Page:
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LOPRESTI: As season approaches, tidbits from the NFL media guide

August 19, 2017
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T.Y. Hilton, shown here catching a pass at training camp, had the most 20-plus-yard plays in the NFL last season. (AP photo)

Is Tom Brady really 40? How long will it take before the phrase “Los Angeles Chargers” sounds right? And is there still time to get into the when-does-Andrew Luck-play pool?

I took the NFL Kickoff Information Guide to lunch the other day. Somewhere between the salad and the check, this is what came from it:

The New England Patriots and Kansas City Chiefs meet in the prime-time season opener on Sept. 7. It’s the 10-year anniversary of the last time the Colts played in one of those things—a 41-10 win over New Orleans in 2007. Peyton Manning threw three touchdown passes in the RCA Dome. Seems like light years ago.

Nine of last season’s 12 playoff teams won their openers. If you start 1-0, history says your chances of making the playoffs are 52.3 percent. Go 0-1, and it drops to 24 percent. Did we mention the Colts have lost three consecutive season-openers? And that Luck might throw as many passes in this season’s first game as Jim Irsay?

mike lopresti sportsLast season, 57 percent of NFL games were decided by one possession—as in eight or fewer points. The Colts did their part to help pad the total. Their three defeats within the division were by three, three and five points.

There were 72 NFL games last season in which the winning team trailed in the fourth quarter. The Colts did it four times. The Lions did it eight, the most ever by an NFL team. The first of those eight, alas, was in Lucas Oil Stadium.

The average winning margin in the NFL last season was 10.23, the lowest since 1935. The Colts’ average was 10.44. It’d be even closer if they stopped playing the Pittsburgh Steelers.

Guess which team has the best record the first month of the season in the past 10 years? When in doubt, always go with the Patriots. They’re 25-8. The Colts are 18-15.

The best overall record those same 10 regular seasons? Do you even have to ask? The Patriots’ 126-34 mark is 19-1/2 games better than second-place Green Bay. The Colts are a commendable fourth at 100-60, but the three teams in front of them—New England, Green Bay and Pittsburgh—all have something from those 10 years that Indianapolis doesn’t: a Lombardi Trophy.

The Super Bowl this season is in Minneapolis. You might recall the day that was announced in 2014. They were supposed to say “Indianapolis.” They didn’t. Not to be a sore loser, but would anyone mind if Minneapolis gets 10 inches of snow during game week?

The Los Angeles Rams will travel 32,600 miles this season to lead the NFL. The Colts are far down the frequent flyer miles power ratings, at 25th, with 11,236. Crossroads of America, right? The Steelers are the homebodies of the league, at 6,694 miles.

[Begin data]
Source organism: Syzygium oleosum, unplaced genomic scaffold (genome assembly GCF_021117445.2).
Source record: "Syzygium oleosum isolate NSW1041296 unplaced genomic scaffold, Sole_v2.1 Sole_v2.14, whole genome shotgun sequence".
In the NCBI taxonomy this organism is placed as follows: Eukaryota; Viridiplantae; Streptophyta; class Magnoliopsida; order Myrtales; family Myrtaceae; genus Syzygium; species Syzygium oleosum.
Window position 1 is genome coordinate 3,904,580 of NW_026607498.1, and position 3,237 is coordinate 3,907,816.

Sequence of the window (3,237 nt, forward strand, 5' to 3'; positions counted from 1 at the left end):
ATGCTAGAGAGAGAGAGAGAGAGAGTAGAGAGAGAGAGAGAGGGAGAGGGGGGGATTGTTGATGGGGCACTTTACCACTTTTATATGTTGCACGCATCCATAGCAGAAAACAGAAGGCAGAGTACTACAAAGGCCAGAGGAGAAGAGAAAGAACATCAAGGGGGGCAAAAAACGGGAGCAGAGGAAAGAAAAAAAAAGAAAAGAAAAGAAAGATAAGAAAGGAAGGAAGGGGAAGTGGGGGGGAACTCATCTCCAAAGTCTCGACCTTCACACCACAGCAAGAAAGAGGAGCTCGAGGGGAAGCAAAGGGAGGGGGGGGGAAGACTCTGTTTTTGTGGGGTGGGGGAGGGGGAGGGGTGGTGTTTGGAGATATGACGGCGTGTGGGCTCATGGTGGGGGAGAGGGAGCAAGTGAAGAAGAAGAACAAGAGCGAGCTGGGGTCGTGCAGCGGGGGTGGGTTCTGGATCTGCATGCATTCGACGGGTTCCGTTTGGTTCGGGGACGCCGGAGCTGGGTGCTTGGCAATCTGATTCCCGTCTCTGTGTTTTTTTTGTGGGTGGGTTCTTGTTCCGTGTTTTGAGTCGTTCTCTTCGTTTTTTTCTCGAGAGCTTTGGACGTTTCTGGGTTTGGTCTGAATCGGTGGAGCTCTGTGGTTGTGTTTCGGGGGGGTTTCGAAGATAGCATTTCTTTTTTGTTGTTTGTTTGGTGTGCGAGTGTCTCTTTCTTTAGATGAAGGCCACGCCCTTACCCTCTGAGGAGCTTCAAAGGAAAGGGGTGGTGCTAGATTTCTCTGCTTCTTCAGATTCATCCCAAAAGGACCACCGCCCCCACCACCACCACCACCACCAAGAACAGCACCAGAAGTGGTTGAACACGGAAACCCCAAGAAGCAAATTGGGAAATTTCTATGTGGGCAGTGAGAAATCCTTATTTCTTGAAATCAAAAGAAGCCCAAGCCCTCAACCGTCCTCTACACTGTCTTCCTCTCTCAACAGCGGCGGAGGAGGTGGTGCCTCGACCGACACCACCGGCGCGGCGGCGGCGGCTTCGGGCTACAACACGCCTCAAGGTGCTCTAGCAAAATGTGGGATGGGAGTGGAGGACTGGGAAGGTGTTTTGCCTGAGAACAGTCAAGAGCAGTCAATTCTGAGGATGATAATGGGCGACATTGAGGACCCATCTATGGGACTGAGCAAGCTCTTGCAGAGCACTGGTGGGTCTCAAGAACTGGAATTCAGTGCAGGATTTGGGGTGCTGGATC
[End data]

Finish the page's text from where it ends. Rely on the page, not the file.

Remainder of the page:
On Sept. 12, 2010, the Colts opened the season with a 34-24 loss at Houston. It must have been entertaining, anyway. The Texans’ Arian Foster rushed for 231 yards, which is the second-best ever on Kickoff Weekend, and we’re talking going back to 1933. Then again, the same day, Peyton Manning passed for 433 yards, which is the eighth-most. It turned out to be Manning’s last Colts opener.

Using 2016 records as the criteria, the Denver Broncos face the toughest schedule in the NFL. Who’s the lucky team with the cushiest schedule? Your Indianapolis Colts. The combined winning percentage of their 2017 opponents last season was .424.

Fifteen players who were not drafted were named to the Pro Bowl last season. None of them Colts.

That old Purdue Boilermaker, Drew Brees, needs 290 completions to move into second place on the all-time list. He would pass Peyton Manning. That’s Brett Favre out in front.

Tom Brady now has 25 postseason wins as a starting quarterback. He’s miles ahead of anyone else in history, with Joe Montana next at 16. Manning had 14. Luck has three. If Brady gets the Patriots to the playoffs, he’ll become only the second quarterback to start a postseason game at 40. Favre was the other. But Brady is still nearly five years younger than Adam Vinatieri.

Oakland’s Derek Carr became the fifth quarterback to throw at least 80 touchdown passes his first three seasons. He had 81. Dan Marino had the most ever with 98. In between Marino and Carr are horseshoes. Luck had 86 with the Colts; Manning, 85.

The Washington Redskins were the only team in the top five of fewest sacks allowed last season not to make the playoffs. The Redskins gave up 23. Oakland led the NFL with only 18. The Colts? Sigh. Try 44. And you wonder why Luck is still rehabbing?

Aaron Rodgers had the best passing rating in the fourth quarter of anyone in the league last season. Brady was third. Luck was fifth.

Luck threw touchdown passes to eight different teammates last season. Pretty diversified. But Atlanta’s Matt Ryan threw touchdowns to 13. Nobody had ever done that before.

The NFL defines a big play as 20-plus yards. The receiver who had the most of those in 2016 … T.Y. Hilton. Not enough of them to beat Houston, however.

Vinatieri is not exactly Russell Westbrook when it comes to putting up points, but he’s the best the NFL has at the moment. By a lot. Vinatieri is the active career scoring leader with 2,378, with Oakland’s Sebastian Janikowski a distant second at 1,799. Which just shows you that Paul George was not the only guy in town making a lot of three-pointers lately.•

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Lopresti is a lifelong resident of Richmond and a graduate of Ball State University. He was a columnist for USA Today and Gannett newspapers for 31 years; he covered 34 Final Fours, 30 Super Bowls, 32 World Series and 16 Olympics. His column appears weekly. He can be reached at mjl5853@aol.com.

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